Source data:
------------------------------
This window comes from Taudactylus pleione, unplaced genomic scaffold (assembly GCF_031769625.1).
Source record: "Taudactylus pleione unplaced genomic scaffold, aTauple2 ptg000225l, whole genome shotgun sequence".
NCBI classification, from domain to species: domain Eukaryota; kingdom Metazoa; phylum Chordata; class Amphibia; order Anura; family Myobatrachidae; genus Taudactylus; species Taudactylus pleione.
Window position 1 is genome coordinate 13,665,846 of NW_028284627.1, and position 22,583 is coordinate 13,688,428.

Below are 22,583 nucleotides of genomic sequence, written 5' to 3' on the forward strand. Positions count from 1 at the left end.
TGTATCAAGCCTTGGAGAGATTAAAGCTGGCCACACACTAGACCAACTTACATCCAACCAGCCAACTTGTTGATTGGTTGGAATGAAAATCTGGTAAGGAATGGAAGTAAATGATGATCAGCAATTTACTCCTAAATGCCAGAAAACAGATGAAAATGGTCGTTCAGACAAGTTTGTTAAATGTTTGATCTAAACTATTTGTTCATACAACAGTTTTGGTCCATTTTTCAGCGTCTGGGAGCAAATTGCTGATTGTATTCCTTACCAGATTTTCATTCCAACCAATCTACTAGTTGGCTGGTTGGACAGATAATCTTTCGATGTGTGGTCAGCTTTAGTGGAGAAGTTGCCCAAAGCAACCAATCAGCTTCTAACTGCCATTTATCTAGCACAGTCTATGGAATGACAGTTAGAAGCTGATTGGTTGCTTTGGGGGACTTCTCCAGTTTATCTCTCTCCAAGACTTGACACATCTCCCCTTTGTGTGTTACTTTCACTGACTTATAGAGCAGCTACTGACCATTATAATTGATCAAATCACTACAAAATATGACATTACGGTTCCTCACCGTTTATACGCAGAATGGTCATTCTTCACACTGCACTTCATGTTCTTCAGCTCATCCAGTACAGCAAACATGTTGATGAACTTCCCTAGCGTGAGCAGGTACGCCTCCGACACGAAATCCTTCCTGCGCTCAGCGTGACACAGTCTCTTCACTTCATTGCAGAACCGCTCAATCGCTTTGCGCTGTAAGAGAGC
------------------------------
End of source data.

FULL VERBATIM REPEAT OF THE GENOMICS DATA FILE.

This window comes from Taudactylus pleione, unplaced genomic scaffold (assembly GCF_031769625.1).
Source record: "Taudactylus pleione unplaced genomic scaffold, aTauple2 ptg000225l, whole genome shotgun sequence".
NCBI classification, from domain to species: domain Eukaryota; kingdom Metazoa; phylum Chordata; class Amphibia; order Anura; family Myobatrachidae; genus Taudactylus; species Taudactylus pleione.
Window position 1 is genome coordinate 13,665,846 of NW_028284627.1, and position 22,583 is coordinate 13,688,428.

Below are 22,583 nucleotides of genomic sequence, written 5' to 3' on the forward strand. Positions count from 1 at the left end.
TGTATCAAGCCTTGGAGAGATTAAAGCTGGCCACACACTAGACCAACTTACATCCAACCAGCCAACTTGTTGATTGGTTGGAATGAAAATCTGGTAAGGAATGGAAGTAAATGATGATCAGCAATTTACTCCTAAATGCCAGAAAACAGATGAAAATGGTCGTTCAGACAAGTTTGTTAAATGTTTGATCTAAACTATTTGTTCATACAACAGTTTTGGTCCATTTTTCAGCGTCTGGGAGCAAATTGCTGATTGTATTCCTTACCAGATTTTCATTCCAACCAATCTACTAGTTGGCTGGTTGGACAGATAATCTTTCGATGTGTGGTCAGCTTTAGTGGAGAAGTTGCCCAAAGCAACCAATCAGCTTCTAACTGCCATTTATCTAGCACAGTCTATGGAATGACAGTTAGAAGCTGATTGGTTGCTTTGGGGGACTTCTCCAGTTTATCTCTCTCCAAGACTTGACACATCTCCCCTTTGTGTGTTACTTTCACTGACTTATAGAGCAGCTACTGACCATTATAATTGATCAAATCACTACAAAATATGACATTACGGTTCCTCACCGTTTATACGCAGAATGGTCATTCTTCACACTGCACTTCATGTTCTTCAGCTCATCCAGTACAGCAAACATGTTGATGAACTTCCCTAGCGTGAGCAGGTACGCCTCCGACACGAAATCCTTCCTGCGCTCAGCGTGACACAGTCTCTTCACTTCATTGCAGAACCGCTCAATCGCTTTGCGCTGTAAGAGAGC